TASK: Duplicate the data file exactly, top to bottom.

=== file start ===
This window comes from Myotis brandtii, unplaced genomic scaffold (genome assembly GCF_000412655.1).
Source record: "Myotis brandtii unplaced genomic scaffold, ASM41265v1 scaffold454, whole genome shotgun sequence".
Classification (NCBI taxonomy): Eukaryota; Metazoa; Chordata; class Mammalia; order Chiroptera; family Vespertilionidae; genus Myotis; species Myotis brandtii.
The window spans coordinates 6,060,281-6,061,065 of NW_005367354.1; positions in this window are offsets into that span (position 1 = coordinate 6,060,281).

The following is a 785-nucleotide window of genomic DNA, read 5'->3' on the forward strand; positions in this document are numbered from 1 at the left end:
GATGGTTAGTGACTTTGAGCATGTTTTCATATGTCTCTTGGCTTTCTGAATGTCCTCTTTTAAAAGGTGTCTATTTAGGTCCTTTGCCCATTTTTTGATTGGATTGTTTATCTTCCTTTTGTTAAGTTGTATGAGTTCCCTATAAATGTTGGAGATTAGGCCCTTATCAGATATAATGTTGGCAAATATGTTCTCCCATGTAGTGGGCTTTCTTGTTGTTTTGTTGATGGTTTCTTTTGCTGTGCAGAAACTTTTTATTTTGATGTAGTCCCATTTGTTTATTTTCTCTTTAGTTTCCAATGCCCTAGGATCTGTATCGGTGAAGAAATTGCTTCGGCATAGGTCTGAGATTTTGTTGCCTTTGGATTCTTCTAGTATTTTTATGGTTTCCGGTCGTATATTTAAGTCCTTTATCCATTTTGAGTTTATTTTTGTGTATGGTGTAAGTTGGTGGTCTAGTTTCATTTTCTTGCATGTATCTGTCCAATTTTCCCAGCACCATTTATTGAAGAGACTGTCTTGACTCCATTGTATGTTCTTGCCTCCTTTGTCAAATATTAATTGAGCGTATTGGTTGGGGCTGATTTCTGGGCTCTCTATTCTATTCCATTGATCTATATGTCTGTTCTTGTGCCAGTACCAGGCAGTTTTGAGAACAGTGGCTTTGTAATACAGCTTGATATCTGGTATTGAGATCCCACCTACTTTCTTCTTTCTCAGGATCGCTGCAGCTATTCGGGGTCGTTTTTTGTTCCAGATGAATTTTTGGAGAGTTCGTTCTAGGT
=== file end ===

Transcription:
This window comes from Myotis brandtii, unplaced genomic scaffold (genome assembly GCF_000412655.1).
Source record: "Myotis brandtii unplaced genomic scaffold, ASM41265v1 scaffold454, whole genome shotgun sequence".
Classification (NCBI taxonomy): Eukaryota; Metazoa; Chordata; class Mammalia; order Chiroptera; family Vespertilionidae; genus Myotis; species Myotis brandtii.
The window spans coordinates 6,060,281-6,061,065 of NW_005367354.1; positions in this window are offsets into that span (position 1 = coordinate 6,060,281).

The following is a 785-nucleotide window of genomic DNA, read 5'->3' on the forward strand; positions in this document are numbered from 1 at the left end:
GATGGTTAGTGACTTTGAGCATGTTTTCATATGTCTCTTGGCTTTCTGAATGTCCTCTTTTAAAAGGTGTCTATTTAGGTCCTTTGCCCATTTTTTGATTGGATTGTTTATCTTCCTTTTGTTAAGTTGTATGAGTTCCCTATAAATGTTGGAGATTAGGCCCTTATCAGATATAATGTTGGCAAATATGTTCTCCCATGTAGTGGGCTTTCTTGTTGTTTTGTTGATGGTTTCTTTTGCTGTGCAGAAACTTTTTATTTTGATGTAGTCCCATTTGTTTATTTTCTCTTTAGTTTCCAATGCCCTAGGATCTGTATCGGTGAAGAAATTGCTTCGGCATAGGTCTGAGATTTTGTTGCCTTTGGATTCTTCTAGTATTTTTATGGTTTCCGGTCGTATATTTAAGTCCTTTATCCATTTTGAGTTTATTTTTGTGTATGGTGTAAGTTGGTGGTCTAGTTTCATTTTCTTGCATGTATCTGTCCAATTTTCCCAGCACCATTTATTGAAGAGACTGTCTTGACTCCATTGTATGTTCTTGCCTCCTTTGTCAAATATTAATTGAGCGTATTGGTTGGGGCTGATTTCTGGGCTCTCTATTCTATTCCATTGATCTATATGTCTGTTCTTGTGCCAGTACCAGGCAGTTTTGAGAACAGTGGCTTTGTAATACAGCTTGATATCTGGTATTGAGATCCCACCTACTTTCTTCTTTCTCAGGATCGCTGCAGCTATTCGGGGTCGTTTTTTGTTCCAGATGAATTTTTGGAGAGTTCGTTCTAGGT